The community meeting started with a demo of the
IngressRoute CRD from Heptio Contour.
IngressRoutes allow a more formalized delegation of Ingress-style HTTP routing between multiple, independent teams. Contour also offers a fully-featured Ingress controller, with
IngressRoutes as an additional layer, available if you want it.
Aish Sundar gave an update from the 1.13 release team; beta0 is up and we are on track for code freeze on the 15th. CI signal is currently “yellow”, with the Go 1.11.2 upgrade possibly causing some flakes due to increased test runtime and the HPA tests still being on the fritz. The release notes draft should be going out the SIG leads some time today (the 12th).
Aaron Crickenberger brought us the Contributor Tip of the Week, digging in to the OWNERS file system and ticket approval commands. You find the very long version in a KubeCon EU slide deck, but the short version: OWNERS defines who is in charge of what repos/modules,
/lgtm means the code quality seems reasonable,
/approve means the change is wanted and well implemented.
For SIG updates we had Tim St. Clair for SIG Cluster Lifecycle showed off the progress made on Kubeadm and the ClusterAPI system. Chris Hoge from SIG OpenStack talked about the new out-of-tree OpenStack support and the impending deprecation of the in-tree drivers. Mo Khan from SIG Auth discussed future plans for the ServiceAccount token system, planned security improvements to node labeling, and continued forward motion on dynamic audit configuration.
There will be normal community meetings for the next two weeks (Nov 22 and Dec 6), but not the following three weeks (Dec 13, Dec 20, and Dec 27) due to KubeCon US.
Next Deadline: Code and Test Freeze, November 15 (EOD PST)
Code freeze is imminent so if you have things to merge, do it this week. Please do keep CI Signal in mind though. After code freeze is finalized, 1.13.0-beta1 will be released. Some of the release team is traveling for KubeCon China so responses may be delayed or in unusual timezones.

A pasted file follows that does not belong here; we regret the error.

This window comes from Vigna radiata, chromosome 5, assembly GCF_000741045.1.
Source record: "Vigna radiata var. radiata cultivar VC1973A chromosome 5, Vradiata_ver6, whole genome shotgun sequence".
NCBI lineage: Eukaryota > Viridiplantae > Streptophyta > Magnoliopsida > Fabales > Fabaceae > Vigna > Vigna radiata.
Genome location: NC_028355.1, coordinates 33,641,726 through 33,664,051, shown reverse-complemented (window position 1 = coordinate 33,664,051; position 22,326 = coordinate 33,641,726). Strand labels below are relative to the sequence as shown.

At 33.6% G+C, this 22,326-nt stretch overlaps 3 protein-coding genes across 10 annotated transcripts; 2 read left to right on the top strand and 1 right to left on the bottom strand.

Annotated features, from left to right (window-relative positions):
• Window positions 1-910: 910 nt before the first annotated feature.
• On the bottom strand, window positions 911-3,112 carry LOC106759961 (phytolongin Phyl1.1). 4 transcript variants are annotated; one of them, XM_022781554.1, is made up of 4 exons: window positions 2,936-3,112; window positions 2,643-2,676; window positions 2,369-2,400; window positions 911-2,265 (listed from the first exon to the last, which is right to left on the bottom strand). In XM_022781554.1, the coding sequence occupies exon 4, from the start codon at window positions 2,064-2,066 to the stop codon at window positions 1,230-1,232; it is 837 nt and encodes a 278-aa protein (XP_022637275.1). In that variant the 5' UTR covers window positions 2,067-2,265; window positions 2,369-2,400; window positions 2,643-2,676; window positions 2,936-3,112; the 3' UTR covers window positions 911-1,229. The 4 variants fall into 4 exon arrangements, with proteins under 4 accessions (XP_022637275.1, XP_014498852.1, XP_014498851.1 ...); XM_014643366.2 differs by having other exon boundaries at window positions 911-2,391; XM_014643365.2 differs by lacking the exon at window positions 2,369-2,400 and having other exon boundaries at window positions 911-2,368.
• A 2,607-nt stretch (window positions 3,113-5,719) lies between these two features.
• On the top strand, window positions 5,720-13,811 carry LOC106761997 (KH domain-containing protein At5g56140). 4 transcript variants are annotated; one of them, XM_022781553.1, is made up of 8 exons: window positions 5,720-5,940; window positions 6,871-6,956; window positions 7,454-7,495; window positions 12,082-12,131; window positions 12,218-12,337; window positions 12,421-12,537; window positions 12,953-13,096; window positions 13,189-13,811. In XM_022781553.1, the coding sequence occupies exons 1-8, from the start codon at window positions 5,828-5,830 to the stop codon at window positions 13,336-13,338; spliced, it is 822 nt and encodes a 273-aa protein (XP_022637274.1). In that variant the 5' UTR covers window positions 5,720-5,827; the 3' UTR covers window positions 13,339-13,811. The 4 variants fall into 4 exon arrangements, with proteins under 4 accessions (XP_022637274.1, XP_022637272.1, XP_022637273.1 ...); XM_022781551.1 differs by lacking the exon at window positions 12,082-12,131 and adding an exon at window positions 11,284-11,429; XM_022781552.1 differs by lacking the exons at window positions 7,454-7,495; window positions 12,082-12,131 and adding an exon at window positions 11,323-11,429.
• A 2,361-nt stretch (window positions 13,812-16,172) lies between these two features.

If you didn’t check it out last week, please do take a look at the new criteria for blocking tests. These will be used in the near future for deciding if things need to be removed from the 1.13 release.
The Kubernetes team has made the decision to fork the
glog library to address long-term issues that have frustrated us. The new library is
k8s.io/klog and is mostly compatible with
glog with the notable exception of requiring a manual call to
klog.InitFlags to set up the command-line flags before parsing. There is an example in the
klog repo of how to integrate
klog into existing
glog-using codebases, or check out this PR for a more complete conversion. Switching to
klog will probably be advisable for Kubernetes ecosystem projects which want to match core component behaviors.
Last week we had the API skeleton for this feature, and now the implementation! As before, this enables custom resources to define a webhook which will be called to upgrade the internal representation of an object between versions. This allows slowly switching off the controllers for older versions of resources and relying on data upgrades instead.
Another part one of a two-parter, this PR adds the APIs for dynamic audit plugins. This allows adding and removing audit webhook receivers without having to restart kube-apiserver or having low-level configuration access (such as in hosted environments).
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